OPINION: Accepting Delivery of Appliances or Furniture Shouldn’t Expose Homeowners to Danger
By: Robert S Weinroth
Each week, for the past four years, at the invitation of the editorial board of the Florida Sun Sentinel, I have submitted my thoughts, in no more than 100 words, on events of the past week and then offer my thoughts on the future, addressing the issues impacting our residents. Every Sunday, the paper devotes one page to the Palm Beach and Broward County “opinion leaders.”
On Sunday morning, Pamela is the first up (the dogs and I roll back over as her alarm wakes her). On her way out to the fitness center she opens the paper, turns to the page where the submissions from 16 of the 100 or so contributors are printed and scans to see if I won the lottery. If I was fortunate enough to have my comments printed she leaves the open paper in the kitchen (where I can see it as the dogs and I make our Sunday round the block constitutional). If the paper is closed, I know 16 others were deemed to have presented a more interesting commentary in the “South Florida 100.”
To be honest, notwithstanding some very interesting commentaries from the panel, I often wonder how many people (other than those of us who contribute) actually take notice of our opinions. However, every once in a while, one of my printed columns has generated more than passing interest. This weekend’s contribution (which was printed) has generated a flurry of reactions.
“On the heels of the murder of an elderly Boca Raton resident, accepting delivery of her new appliances, comes the arrest of a furniture deliveryman charged with sexually assaulting a Greenacres woman. This situation demands immediate action to ensure people dispatched to our homes are fully vetted, as is currently the law for licensed home healthcare workers and medical equipment delivery personnel. Level-2 background checks, which include fingerprint-based FDLE searches and criminal history investigation, must be expanded to include anyone delivering or performing services inside a residence or business to restore confidence as we open our doors to total strangers.”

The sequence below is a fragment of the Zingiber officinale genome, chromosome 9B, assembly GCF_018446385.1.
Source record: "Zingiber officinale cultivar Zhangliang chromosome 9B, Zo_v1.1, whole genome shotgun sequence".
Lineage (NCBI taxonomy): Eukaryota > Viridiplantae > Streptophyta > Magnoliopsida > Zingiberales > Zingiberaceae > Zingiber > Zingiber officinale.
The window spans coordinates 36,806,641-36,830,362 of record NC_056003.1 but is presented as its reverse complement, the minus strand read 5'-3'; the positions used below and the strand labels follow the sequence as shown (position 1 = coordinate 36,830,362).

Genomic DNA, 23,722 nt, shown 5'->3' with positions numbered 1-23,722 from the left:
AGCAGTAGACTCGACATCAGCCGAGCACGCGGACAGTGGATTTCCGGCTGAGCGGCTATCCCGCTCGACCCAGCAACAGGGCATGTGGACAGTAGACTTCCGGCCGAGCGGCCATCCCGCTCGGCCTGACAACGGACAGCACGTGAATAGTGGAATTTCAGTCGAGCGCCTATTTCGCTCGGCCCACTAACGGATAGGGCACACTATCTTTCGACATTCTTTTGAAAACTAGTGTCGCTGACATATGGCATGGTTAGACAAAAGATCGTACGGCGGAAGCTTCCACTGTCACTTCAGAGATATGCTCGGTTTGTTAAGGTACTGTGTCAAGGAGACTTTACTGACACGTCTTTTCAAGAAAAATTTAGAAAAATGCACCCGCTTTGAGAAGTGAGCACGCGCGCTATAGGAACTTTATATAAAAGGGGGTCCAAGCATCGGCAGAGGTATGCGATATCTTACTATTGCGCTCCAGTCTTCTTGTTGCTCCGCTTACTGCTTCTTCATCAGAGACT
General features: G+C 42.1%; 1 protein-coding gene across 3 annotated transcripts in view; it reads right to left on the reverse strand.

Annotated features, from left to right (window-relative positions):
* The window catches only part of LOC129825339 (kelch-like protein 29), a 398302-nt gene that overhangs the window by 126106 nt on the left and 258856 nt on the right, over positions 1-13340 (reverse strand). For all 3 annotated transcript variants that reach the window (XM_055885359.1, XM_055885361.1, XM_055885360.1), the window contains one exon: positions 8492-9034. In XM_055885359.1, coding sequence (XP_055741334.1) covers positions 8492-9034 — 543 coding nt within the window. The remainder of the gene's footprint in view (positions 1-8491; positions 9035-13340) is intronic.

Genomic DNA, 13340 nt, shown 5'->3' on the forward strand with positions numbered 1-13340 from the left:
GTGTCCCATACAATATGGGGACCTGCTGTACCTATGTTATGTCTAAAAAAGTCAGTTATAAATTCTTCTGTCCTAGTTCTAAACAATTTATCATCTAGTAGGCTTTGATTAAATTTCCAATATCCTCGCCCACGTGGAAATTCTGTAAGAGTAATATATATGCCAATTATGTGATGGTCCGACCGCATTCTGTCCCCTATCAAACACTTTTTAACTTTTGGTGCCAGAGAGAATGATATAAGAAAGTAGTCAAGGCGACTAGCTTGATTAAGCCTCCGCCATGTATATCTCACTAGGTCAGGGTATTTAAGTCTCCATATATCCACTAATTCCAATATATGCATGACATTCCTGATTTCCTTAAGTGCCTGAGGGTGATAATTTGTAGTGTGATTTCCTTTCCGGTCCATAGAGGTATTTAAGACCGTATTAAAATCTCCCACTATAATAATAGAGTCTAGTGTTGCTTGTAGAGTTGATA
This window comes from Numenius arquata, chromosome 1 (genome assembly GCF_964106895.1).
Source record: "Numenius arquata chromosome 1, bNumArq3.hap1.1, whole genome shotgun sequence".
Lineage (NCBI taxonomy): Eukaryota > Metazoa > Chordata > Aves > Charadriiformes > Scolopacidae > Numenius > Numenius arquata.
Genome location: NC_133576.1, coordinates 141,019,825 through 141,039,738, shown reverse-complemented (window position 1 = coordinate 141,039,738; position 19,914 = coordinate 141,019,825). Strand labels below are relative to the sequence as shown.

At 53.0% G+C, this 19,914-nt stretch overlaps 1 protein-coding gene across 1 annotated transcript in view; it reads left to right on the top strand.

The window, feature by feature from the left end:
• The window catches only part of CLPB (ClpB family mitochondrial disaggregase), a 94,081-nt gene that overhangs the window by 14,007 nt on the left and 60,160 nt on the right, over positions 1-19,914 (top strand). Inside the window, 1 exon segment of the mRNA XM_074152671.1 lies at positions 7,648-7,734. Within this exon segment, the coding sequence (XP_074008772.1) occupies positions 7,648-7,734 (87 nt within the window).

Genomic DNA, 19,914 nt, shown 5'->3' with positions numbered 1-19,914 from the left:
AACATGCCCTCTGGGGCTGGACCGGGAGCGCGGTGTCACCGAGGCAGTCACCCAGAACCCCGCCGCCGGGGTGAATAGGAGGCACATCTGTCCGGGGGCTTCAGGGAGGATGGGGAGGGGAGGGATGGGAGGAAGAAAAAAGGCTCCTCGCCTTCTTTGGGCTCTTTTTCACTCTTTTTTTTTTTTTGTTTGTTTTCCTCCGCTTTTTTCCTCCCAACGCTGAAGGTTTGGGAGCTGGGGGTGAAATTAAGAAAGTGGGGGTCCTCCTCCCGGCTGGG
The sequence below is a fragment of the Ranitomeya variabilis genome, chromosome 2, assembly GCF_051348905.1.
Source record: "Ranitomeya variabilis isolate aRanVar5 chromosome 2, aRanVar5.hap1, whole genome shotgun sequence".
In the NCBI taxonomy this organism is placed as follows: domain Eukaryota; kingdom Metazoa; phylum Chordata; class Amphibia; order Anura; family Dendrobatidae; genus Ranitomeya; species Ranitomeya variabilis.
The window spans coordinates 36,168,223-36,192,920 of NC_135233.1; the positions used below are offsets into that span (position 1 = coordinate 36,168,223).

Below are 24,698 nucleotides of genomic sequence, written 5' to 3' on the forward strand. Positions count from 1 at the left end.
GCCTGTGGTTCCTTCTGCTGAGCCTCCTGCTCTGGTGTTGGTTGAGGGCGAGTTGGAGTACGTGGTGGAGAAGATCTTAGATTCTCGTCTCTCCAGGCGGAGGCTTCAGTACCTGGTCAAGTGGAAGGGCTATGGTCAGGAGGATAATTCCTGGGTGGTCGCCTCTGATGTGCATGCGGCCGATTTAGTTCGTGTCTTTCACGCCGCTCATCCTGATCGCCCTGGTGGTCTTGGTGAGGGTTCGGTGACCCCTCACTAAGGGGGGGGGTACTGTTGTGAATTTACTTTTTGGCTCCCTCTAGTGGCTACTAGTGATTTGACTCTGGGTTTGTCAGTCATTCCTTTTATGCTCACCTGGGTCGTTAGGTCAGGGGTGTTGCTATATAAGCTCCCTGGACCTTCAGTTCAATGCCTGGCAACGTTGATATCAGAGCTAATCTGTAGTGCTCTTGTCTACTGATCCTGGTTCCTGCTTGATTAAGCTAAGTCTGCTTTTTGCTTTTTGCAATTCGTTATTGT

On Monday, I began to receive calls from constituents and the press. From my constituents came the confirmation that I was not the only one affected by these two incidents. After all, who among us has not waited at home for a delivery of an appliance or piece of furniture. Generally speaking things go well. We are conditioned to expect the delivery to be late and we realize leaving valuables out and about as we allow virtual strangers into our home is not a sensible thing to do. But, until recently, I never gave it a second thought when I left a family member to wait for and, ultimately, accept the expected delivery.
That lack of concern has evaporated, replaced by apprehension.